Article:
This is a personal theory of mine. But, I’ve concluded that much of the Beatles’ worldwide fame is due to Brian Epstein’s mishandling of his band’s merchandising, licensing, and revenue. It’s well documented that Epstein proved quite provincial in negotiating the Beatles’ cash streams, especially compared to later rock management gurus like Allen Klein and Peter Grant.
But, Epstein’s naivete has never been credited as helping the Fab Four become bigger than they would have. My theory goes like this. Because Epstein never sought out local licensing, trademark, or monetary contracts from those who manufactured Beatles’ memorabilia, small cottage-level entrepreneurs were free to produce and sell products that featured the Beatles’ likenesses. (Epstein basically gave the merchandising away to whomever had the gumption to take it on.)
This allowed hundreds of small businesses to thrive worldwide without concern for contractual entanglements and lawsuits. So, guess what happened? Production of Beatles’ merchandise exploded, spreading the Beatles’ likenesses to virtually every corner of the globe. There is no doubt that the process would have been slower had the usual red tape been imposed.
Later, international contract law, INTERPOL, would impose a brake on this kind of pirating. But, the damage had already been done: the Beatles became worldwide icons overnight as their images were counterfeited without mercy.
But, let’s give Brian Epstein a break. In the 1960s, merchandising (or “merch” to industry cognoscenti) was a very primitive affair. Today, it has become a billion-dollar extravaganza. In fact, it now rivals ticket and album sales in terms of revenue for the many bands that take merch seriously. It also provides small, unsigned bands a way to make quick cash, something that is very important for musicians living hand to mouth.
Recently, I talked with local musician Josh Damigo, who also works at Merchandise-R-Us aka Guitar Center, about the role of merch in his musical business plan.
San Diego Troubadour: What kind of merch do you sell?
Josh Damigo: I sell CDs, t-shirts, and stickers. I also have to sell tickets to shows. Having merch items in your back pocket increases your profit margin and allows your band to not have to rely on shady venues and bookers to give you a fair split.
SDT: How do you use merchandise to promote yourself?
JD: Making sure you have a good band logo and a cool name will help. If your name is Josh Damigo, you have to fight for people to get your name right. This can be part of your merchandizing
strategy. Selling shirts or mugs that say duh-me-go was something I tried. Putting your logo on mugs, pencils, backpacks, lunch boxes, or t-shirts allows the purchaser to identify with your band and to become a human pop-up ad!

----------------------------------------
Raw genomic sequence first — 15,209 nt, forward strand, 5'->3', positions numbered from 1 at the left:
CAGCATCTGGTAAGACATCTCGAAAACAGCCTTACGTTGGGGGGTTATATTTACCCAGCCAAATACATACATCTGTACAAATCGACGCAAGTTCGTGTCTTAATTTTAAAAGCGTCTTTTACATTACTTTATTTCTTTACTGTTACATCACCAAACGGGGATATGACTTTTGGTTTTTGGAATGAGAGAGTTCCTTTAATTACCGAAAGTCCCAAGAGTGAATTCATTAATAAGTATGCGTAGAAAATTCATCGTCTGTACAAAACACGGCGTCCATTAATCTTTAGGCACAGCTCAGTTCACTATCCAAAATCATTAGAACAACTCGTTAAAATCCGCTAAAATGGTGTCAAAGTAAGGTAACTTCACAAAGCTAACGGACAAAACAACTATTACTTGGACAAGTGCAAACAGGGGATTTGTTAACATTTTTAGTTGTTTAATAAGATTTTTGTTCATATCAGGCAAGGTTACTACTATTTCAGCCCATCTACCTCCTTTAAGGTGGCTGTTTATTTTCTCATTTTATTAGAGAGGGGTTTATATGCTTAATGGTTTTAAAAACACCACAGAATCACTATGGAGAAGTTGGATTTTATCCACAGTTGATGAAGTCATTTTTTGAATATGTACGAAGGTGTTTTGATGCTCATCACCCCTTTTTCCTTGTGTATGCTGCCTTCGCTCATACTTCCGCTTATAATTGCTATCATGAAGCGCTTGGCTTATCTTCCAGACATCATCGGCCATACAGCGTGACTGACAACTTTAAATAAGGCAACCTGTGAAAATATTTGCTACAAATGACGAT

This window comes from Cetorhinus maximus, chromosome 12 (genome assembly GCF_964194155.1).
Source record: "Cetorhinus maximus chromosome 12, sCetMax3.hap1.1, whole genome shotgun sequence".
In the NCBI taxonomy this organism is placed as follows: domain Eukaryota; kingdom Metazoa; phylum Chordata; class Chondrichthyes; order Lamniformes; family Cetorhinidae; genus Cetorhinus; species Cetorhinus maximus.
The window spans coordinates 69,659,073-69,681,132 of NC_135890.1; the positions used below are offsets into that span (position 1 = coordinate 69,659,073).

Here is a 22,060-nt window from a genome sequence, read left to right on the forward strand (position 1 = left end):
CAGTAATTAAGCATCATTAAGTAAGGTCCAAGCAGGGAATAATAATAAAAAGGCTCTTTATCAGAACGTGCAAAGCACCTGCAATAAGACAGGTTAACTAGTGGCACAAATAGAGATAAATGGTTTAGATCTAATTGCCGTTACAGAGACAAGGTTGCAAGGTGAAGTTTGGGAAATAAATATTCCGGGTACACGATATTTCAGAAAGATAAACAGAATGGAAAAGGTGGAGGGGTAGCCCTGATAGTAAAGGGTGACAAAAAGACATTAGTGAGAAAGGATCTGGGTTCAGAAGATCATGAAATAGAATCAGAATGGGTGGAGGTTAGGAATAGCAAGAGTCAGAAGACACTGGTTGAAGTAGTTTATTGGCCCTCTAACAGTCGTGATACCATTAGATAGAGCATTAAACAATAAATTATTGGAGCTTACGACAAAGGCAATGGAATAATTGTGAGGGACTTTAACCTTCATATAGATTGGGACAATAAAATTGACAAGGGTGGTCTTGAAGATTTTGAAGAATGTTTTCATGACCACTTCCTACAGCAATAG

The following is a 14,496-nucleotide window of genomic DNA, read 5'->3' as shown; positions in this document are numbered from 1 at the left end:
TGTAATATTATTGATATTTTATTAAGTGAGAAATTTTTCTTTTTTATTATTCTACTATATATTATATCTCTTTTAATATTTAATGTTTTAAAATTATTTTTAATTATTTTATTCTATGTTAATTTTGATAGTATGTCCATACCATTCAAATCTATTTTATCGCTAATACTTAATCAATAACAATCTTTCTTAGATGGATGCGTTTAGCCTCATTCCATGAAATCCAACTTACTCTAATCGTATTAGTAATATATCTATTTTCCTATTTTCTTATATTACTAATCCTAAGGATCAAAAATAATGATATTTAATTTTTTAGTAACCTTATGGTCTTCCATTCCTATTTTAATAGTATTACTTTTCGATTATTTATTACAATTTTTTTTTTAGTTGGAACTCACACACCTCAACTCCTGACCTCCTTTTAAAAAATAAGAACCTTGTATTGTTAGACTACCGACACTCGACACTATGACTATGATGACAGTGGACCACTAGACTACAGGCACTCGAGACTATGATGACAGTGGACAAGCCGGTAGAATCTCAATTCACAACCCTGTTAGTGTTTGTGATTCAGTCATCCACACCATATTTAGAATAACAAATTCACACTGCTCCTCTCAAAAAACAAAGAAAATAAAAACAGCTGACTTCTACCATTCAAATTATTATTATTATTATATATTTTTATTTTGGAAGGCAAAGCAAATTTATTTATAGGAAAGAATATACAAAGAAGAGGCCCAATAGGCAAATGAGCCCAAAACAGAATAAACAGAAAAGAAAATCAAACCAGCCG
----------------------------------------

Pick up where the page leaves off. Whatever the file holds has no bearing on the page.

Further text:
SDT: How important is it for bands to sell merch these days?
JD: You have to do it. You have to find any way of turning a profit. If you don’t, you’ll simply scrape by. I had a friend selling “slap bracelets” who made more money off those than from his album sales!!!
SDT: How has the role of merch changed over the years?
JD: The biggest way it has changed is that now you don’t have to limit your sales to just shows. With websites like Reverbnation, PayPal, and Facebook, you can actually run your own shipping department! I’ve sent CDs and t-shirts to new fans in Japan and New England in the last week. They would not have been able to get this stuff from me five years ago.
SDT: Does merch provide you with a significant portion of the money you make as a musician?
JD: I usually double my income with merch. If I sell a t-shirt, my profit margin is usually doubled. For example, I buy 50 t-shirts for 450 bucks. I have the potential to sell those and make $1,000-plus and have my logo in people’s faces! Not bad, right?
The truth is, you’ve got to hustle in this business. If you want to make money as a musician, get to your fans in as many different ways as possible!
It’s easy to see that musicians like Josh Damigo take their merchandising very seriously. This isn’t some extraneous income source that can be given away. Merch is an integral part of a musician’s profit strategy.
At the same time, what constitutes merch is always evolving. And, musicians have to think beyond the usual arsenal of CDs, t-shirts, and stickers. Local musician Chuck Schiele once told me that “over the years we sold beverage coasters, shot glasses, posters, and oddball stuff like broken remnants from live shows, or the bass player’s gig shirt.” Certainly, selling the shirt off your back, or off your bass player’s back, is thinking outside the box. I wonder what Brian Epstein would think of that.